Please use this identifier to cite or link to this item: https://hdl.handle.net/2440/119087
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dc.contributor.advisorSheikh, A. Hamid-
dc.contributor.authorUddin, Md. Alhaz-
dc.date.issued2016-
dc.identifier.urihttp://hdl.handle.net/2440/119087-
dc.description.abstractSteel-concrete composite beams are commonly used in bridges, buildings and other civil engineering infrastructure for their superior structural performances. This is achieved by exploiting the typical configuration of this structural system where the concrete slab is primarily utilised to resist compressive stresses whereas the steel girder is used to sustain tensile stresses. The composite action is realised by connecting the concrete slab with the steel girder by steel shear studs. The interfacial shear slip is always observed due to the deformation of shear studs having a finite stiffness in reality which is commonly known as partial shear interaction. This is an important feature which should be considered in the analysis of these composite beams to get satisfactory results. It is observed that most of the existing models for simulating composite beams are based on Euler-Bernoulli’s beam theory (EBT) which does not consider the effect of shear deformation of the beam layers. In recent past, the incorporation of this effect is becoming popular and some attempts have already been made where Timoshenko’s beam theory (TBT) is typically used. In this beam theory (TBT), the true parabolic variation of shear stress over the beam depth is replaced by a uniform shear stress distribution over the beam depth to simplify the problem. In order to address this issue, a higher-order beam theory (HBT) has recently been developed at the University of Adelaide. However, the model is so far applied to the linear analysis of these beams. In the present study, a comprehensive nonlinear finite element model is developed based on HBT for an accurate prediction of the bending response of steel-concrete composite beams with partial shear interaction. This is achieved by taking a third order variation of longitudinal displacement over the beam depth for the steel and the concrete layers separately. The deformable shear studs used for connecting the concrete slab with the steel girder are modelled as distributed shear springs along the interface between these material layers. The effects of nonlinearities produced by large deformations and inelastic material behaviours are incorporated in the formulation of the proposed one-dimensional finite element model. The Green-Lagrange strain vector is used to capture the effect of geometric nonlinearity due to large deformations. The von Mises yield criterion with an isotropic-hardening rule is used for modelling the inelastic behaviour of steel girders, reinforcements and steel shear studs. This modelling approach is also applied to the region of concrete slab subjected to compressive stress for simplicity. A damage mechanics model is adopted to simulate the cracking behaviour of the concrete under tensile stress. The nonlinear governing equations are solved by an incremental-iterative technique following the Newton-Raphson method. A robust arc-length method is employed to capture the post peak response successfully where the energy dissipation played an important role. To assess the performance of the proposed model, the results predicted by the model are compared with existing experimental results as well as numerical results produced by using a detailed two dimensional finite element modelling of the composite beams.en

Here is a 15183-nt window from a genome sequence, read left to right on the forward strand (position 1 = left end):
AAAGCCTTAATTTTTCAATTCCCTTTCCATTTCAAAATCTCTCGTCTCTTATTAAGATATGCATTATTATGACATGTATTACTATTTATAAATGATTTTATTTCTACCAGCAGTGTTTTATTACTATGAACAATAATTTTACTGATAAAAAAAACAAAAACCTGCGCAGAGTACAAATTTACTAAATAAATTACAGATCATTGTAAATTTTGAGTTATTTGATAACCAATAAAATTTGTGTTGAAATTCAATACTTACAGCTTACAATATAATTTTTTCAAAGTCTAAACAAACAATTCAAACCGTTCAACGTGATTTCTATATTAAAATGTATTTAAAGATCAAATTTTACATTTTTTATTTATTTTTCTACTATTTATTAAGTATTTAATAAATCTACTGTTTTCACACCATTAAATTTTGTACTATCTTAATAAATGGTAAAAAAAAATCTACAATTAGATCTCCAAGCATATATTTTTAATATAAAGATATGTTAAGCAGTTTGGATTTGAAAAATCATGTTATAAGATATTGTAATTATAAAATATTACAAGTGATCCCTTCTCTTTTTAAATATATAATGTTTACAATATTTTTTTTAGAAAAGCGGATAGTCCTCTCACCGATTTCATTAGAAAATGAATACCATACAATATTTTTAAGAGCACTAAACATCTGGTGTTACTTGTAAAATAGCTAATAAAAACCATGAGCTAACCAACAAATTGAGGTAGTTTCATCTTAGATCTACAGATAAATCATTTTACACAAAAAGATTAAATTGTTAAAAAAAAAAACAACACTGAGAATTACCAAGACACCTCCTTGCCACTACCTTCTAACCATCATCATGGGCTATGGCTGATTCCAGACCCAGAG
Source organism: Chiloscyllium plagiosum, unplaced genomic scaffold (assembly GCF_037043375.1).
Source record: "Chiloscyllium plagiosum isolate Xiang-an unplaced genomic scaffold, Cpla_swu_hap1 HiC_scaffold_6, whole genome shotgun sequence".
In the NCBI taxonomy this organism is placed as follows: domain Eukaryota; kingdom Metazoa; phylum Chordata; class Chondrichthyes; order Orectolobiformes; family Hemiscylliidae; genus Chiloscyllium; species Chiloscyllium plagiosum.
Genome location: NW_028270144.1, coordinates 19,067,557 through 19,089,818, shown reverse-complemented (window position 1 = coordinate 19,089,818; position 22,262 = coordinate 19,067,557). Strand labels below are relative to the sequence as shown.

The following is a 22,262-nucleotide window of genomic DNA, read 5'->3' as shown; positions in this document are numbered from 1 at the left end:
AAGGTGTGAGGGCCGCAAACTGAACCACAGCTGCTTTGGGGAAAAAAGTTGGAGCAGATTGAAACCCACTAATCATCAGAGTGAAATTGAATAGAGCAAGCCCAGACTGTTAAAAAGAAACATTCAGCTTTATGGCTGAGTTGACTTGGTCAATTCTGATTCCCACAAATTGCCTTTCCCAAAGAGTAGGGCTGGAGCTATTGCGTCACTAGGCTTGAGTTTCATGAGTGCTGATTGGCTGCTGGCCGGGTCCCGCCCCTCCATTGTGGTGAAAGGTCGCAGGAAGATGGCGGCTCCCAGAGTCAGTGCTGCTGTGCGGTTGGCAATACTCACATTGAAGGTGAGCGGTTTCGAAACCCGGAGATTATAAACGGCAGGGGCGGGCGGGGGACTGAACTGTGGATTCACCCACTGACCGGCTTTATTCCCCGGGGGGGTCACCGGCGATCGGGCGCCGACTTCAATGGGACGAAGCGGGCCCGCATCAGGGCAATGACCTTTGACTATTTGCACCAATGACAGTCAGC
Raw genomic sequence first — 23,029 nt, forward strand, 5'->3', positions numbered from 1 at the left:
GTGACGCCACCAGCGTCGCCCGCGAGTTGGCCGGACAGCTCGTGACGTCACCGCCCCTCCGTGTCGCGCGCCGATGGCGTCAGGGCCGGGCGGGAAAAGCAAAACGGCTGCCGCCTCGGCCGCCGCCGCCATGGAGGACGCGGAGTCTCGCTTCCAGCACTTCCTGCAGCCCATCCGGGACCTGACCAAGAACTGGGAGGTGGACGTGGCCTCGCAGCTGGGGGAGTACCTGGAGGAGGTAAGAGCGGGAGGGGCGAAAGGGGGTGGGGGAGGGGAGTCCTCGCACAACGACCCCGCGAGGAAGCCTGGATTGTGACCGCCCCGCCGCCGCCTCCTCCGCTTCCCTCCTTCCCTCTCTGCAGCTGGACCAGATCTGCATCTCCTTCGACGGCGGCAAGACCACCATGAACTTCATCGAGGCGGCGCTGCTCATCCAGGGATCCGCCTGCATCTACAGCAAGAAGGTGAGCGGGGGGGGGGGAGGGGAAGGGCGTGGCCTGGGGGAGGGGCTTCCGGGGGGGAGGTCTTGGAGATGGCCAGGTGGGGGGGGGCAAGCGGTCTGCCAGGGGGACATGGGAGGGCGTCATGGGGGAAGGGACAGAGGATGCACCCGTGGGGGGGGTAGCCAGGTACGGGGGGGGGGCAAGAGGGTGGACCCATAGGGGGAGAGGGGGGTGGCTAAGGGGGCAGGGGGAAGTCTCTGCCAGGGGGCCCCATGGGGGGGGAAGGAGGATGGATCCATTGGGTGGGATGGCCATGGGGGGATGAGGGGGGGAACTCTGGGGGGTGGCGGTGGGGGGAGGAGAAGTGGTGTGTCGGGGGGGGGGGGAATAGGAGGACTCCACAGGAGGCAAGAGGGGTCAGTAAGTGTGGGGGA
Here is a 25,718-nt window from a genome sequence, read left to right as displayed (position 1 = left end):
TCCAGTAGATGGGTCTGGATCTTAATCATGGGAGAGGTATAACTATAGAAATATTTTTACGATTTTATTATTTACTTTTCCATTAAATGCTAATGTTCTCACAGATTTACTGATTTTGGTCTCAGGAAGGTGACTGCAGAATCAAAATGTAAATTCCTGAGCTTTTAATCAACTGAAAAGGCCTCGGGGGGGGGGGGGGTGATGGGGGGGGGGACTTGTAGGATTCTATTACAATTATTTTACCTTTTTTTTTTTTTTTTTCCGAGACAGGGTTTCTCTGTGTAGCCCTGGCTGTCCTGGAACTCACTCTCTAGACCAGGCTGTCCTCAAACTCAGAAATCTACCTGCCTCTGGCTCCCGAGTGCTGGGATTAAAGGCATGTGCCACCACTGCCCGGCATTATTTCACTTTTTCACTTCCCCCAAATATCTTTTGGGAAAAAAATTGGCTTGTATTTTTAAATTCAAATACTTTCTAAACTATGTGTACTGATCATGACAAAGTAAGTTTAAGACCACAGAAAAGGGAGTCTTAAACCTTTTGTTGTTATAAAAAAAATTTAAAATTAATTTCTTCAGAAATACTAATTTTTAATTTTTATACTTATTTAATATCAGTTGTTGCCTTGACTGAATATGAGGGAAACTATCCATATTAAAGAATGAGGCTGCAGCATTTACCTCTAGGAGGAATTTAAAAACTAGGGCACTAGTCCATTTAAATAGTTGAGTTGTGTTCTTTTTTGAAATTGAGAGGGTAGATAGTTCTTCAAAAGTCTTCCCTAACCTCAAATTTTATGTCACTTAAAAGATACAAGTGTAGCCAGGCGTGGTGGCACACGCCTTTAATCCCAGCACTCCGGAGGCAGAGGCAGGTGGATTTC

dc.language.isoenen
dc.subjectComposite beamen
dc.subjectPartial shear interactionen
dc.subjectHigher-order beam theoryen
dc.subjectFinite element modelen
dc.subjectGeometric nonlinearityen
dc.titleA Nonlinear Finite Element Model for Steel-concrete Composite Beam using a Higher-order Beam Theoryen
dc.typeThesisen
dc.contributor.schoolSchool of Civil, Environmental and Mining Engineeringen
dc.provenanceThis electronic version is made publicly available by the University of Adelaide in accordance with its open access policy for student theses. Copyright in this thesis remains with the author. This thesis may incorporate third party material which has been used by the author pursuant to Fair Dealing exceptions. If you are the owner of any included third party copyright material you wish to be removed from this electronic version, please complete the take down form located at: http://www.adelaide.edu.au/legalsen
dc.description.dissertationThesis (Ph.D.) -- University of Adelaide, School of Civil, Environmental & Mining Engineering, 2017en
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